Boyuan: But why we chose tech and media because for us this is the most urgent, the most pressing ... it's really at a critical juncture of humanity, right now. Where if we don't design for diversity and we don't have people of all different backgrounds being active participants in tech and media ... media that really, you know, paints for us what our ideologies, what our story ... or national story is, and all of that, or even globally what our story of humanity is ... and also technology, you know, how we live our lives, what we have access to in the future, if not all people are active participants and see themselves reflected in that, then that's really scary. That's a really scary ... you know? Not to be dark about it but this is ... the future is actually right this moment. And so for us it really was that critical that we put this at the forefront. 

Carl Smith: And the passion in your voice when you talk about it, and the sincerity and the realness, I think that shows you're in the right place now. Like if you had talked to me about designing an event and you said, "Well, we need this type of content and we need to make sure people sit ..., " you're not going to be as passionate as realizing that there's a difference to be made right now. 

Boyuan: Yeah. 

Carl Smith: And you have the experience and there's a ...Guy Kawasaki wrote a book called The Art of the Start and he said don't do a business plan because you won't know what is you do for three years. 

Boyuan: Yeah that's [crosstalk 00:13:21].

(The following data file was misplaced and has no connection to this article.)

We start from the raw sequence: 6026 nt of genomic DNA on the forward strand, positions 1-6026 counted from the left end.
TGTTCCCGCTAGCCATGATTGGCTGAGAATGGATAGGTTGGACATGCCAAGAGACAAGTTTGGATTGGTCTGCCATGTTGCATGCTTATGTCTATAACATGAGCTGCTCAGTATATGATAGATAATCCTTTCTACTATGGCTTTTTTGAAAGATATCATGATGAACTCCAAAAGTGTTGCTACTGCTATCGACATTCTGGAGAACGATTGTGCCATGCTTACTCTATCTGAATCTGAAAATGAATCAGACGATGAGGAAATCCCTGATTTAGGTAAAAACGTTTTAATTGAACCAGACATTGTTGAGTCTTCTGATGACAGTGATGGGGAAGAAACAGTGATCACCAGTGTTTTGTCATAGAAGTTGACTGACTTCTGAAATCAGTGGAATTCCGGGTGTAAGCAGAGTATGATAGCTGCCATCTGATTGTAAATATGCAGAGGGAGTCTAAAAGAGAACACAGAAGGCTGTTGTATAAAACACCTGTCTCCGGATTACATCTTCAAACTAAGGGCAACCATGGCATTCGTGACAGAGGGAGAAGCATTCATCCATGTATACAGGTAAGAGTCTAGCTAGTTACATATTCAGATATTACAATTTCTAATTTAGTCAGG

Carl Smith: You're just wasting a lot of time. And then there's also this idea ... theres a book called Traction, which basically is ... just focuses in on what are you the expert at. And if feels like the two of you have found exactly where you're supposed to be. So Jahan, what has the response been? Like what have you found in terms of people reaching out to you, or connecting with you, since you've made this switch?

Jahan: That's a great question. And I think you're right, Carl, it’s something we're definitely passionate about. I just want to say, that you know when we went to the future is like right now, it’s so true. Honestly, you can look at so many industries and you can find racial inequity, gender inequity, all of that, you know? So its not like a unique problem but the difference with tech, is like Boyuan said, everything is ... the future is already happening so there's like a real urgency to it, you know, and kind of getting behind that as quickly as possible.